Darkness envelops your nautical world. You search the horizon for a familiar site, and suddenly you spot the signal that convinces you all is well. A pair of 30-second flashes of light emitting from a structure erected more than half a century ago tell you that you are approaching the shoreline of Sullivan’s Island.
The last major lighthouse built in the United States was put into operation on June 15, 1962, on Sullivan’s Island. Technologically advanced for its time, it featured a 28-million candlepower beam, a service elevator and air conditioning. Built in a triangular rather than circular shape, it is framed with steel girders covered by aluminum alloy siding. Its unusual design was chosen so it could withstand winds of up to 125 mph. In 1989, Hurricane Hugo pounded the Carolina coast, leaving behind a path of utter destruction. The Sullivan’s Island Lighthouse stood tall.
Each lighthouse has its own flash characteristics and paint design, known as daymarks, and the Sullivan’s Island Lighthouse has stood proudly in its current colors of black and white for several decades. Originally, the lighthouse was red, orange and white.
Now operating at 1.2-million candlepower, it is visible 27 miles offshore. In 2008, the lighthouse was transferred to the Fort Sumter National Monument and is now maintained by the National Park Service, though the U.S. Coast Guard continues to care for the light and lanterns.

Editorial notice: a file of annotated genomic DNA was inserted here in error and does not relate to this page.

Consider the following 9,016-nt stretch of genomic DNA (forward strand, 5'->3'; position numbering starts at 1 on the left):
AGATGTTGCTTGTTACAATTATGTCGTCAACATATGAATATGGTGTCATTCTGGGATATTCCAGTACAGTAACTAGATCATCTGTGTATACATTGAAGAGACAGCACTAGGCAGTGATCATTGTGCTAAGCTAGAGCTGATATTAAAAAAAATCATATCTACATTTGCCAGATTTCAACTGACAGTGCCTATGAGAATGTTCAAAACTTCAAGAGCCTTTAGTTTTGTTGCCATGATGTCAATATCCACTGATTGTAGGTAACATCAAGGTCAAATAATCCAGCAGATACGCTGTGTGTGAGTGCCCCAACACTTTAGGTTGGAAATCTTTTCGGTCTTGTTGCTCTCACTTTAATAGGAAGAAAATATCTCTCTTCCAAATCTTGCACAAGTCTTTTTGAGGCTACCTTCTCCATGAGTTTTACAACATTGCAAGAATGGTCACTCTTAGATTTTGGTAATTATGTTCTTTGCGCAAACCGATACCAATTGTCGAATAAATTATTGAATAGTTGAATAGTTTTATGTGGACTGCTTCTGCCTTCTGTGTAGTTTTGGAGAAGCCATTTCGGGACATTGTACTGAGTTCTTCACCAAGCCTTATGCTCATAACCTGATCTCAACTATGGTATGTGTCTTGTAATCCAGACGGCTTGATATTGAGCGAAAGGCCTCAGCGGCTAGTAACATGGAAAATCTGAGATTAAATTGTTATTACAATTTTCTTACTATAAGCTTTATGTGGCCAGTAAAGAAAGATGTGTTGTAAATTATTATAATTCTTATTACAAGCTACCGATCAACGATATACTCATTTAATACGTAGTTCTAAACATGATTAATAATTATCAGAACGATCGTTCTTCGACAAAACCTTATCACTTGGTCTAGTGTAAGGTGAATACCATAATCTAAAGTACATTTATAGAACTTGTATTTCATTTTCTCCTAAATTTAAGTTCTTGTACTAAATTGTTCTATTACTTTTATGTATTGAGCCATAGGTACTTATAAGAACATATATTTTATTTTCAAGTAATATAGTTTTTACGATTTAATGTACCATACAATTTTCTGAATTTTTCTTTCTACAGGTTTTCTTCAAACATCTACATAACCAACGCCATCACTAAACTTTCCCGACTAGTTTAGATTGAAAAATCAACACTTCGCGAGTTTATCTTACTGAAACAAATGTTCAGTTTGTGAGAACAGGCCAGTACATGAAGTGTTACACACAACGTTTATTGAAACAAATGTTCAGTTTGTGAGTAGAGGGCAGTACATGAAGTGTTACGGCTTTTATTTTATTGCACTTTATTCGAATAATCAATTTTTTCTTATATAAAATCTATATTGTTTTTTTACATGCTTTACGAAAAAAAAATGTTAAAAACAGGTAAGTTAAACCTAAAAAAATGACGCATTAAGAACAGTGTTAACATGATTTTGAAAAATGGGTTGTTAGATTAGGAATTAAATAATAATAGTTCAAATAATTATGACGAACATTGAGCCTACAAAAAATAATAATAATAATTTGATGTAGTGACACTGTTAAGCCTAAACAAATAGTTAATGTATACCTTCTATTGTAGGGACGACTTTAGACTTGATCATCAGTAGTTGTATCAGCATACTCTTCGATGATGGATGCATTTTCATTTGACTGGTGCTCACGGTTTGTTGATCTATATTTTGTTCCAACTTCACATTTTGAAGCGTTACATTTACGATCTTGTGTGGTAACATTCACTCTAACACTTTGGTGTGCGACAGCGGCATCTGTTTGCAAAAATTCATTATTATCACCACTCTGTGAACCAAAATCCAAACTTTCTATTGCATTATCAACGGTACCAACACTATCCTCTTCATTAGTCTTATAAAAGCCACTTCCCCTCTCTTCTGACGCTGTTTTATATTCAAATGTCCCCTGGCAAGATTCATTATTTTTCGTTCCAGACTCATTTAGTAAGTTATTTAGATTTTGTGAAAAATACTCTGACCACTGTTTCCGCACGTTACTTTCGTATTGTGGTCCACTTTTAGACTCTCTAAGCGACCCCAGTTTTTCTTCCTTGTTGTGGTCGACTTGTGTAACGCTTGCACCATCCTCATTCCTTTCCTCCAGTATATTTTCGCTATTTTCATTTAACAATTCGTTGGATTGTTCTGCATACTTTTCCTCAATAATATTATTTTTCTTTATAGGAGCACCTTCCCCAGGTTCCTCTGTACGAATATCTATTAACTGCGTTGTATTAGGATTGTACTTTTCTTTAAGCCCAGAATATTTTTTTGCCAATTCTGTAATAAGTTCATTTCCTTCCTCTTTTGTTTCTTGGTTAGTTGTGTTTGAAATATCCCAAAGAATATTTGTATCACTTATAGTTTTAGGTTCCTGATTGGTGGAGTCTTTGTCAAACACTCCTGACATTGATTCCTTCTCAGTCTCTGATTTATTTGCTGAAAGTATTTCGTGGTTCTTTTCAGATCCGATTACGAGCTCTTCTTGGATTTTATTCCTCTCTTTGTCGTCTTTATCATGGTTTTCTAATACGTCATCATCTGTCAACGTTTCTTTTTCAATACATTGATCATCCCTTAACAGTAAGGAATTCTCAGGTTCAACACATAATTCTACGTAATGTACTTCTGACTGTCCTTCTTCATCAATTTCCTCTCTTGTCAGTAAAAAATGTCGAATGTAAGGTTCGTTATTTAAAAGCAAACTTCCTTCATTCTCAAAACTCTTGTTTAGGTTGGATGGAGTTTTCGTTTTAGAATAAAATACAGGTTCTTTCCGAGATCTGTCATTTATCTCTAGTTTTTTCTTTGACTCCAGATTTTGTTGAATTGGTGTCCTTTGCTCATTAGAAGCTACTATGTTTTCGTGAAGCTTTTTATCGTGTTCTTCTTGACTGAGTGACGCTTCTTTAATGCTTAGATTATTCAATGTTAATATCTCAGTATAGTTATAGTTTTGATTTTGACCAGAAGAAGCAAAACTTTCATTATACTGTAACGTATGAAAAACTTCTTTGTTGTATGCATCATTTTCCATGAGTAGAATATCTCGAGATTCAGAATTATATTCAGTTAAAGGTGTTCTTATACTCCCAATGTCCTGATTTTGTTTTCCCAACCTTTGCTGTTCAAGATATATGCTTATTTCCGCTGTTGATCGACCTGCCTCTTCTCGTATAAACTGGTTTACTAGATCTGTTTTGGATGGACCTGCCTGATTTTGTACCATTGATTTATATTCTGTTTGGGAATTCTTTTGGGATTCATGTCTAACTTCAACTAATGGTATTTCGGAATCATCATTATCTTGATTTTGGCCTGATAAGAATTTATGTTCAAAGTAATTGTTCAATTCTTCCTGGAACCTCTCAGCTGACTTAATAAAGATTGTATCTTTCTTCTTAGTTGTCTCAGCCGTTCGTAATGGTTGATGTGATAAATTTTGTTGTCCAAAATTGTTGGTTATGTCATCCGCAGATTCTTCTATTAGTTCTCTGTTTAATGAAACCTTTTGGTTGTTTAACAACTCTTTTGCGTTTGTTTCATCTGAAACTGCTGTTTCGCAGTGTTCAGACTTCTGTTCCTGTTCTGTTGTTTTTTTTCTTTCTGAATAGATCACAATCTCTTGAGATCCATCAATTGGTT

The interior of the lighthouse is closed to the public due to hazards, but visitors can walk the perimeter and learn from the educational panels located throughout the property.
Open houses are held several times a year, giving visitors the opportunity to learn and experience more. The grounds are open at the historic U.S. Coast Guard District established in 1894, a World War I-era bunker, carpenter shop and living quarters.
“The open houses are staffed by about a dozen volunteers,” said Antoine Fletcher, National Park Service ranger who works the Sullivan’s Island Lighthouse. “My main goal regarding the lighthouse is to make more people aware of it and have a more diverse group visiting it. From first-graders to individuals who are 100 years old, I want them all to come out and enjoy because it is really cool. It is like walking back in time to the rich maritime history of Charleston.”
Tammy Wright and her husband have served as volunteers at the lighthouse for more than six years.
“It marvels me to think about all that lighthouses have witnessed. Also, the history of the people who manned the lights and the hardships they had to endure are very interesting,” said Wright.
All involved with the Sullivan’s Island Lighthouse have one common goal, and that is to raise more money for the project.
“Awareness, awareness, awareness is the key to getting the lighthouse in better shape and open more often to the public,” said Fletcher. “People need to have a vested interest in order for us to raise money and keep it looking nice. It would be nice to present the lighthouse as it was in the 1960s. It just takes time and a little community help.”
To learn more about the Sullivan’s Island Lighthouse, visit www. NPS.gov. If you are interested in becoming a volunteer, stop by the visitor center at Fort Moultrie or at the Pinckney National Historic Site on Long Point Road in Mount Pleasant.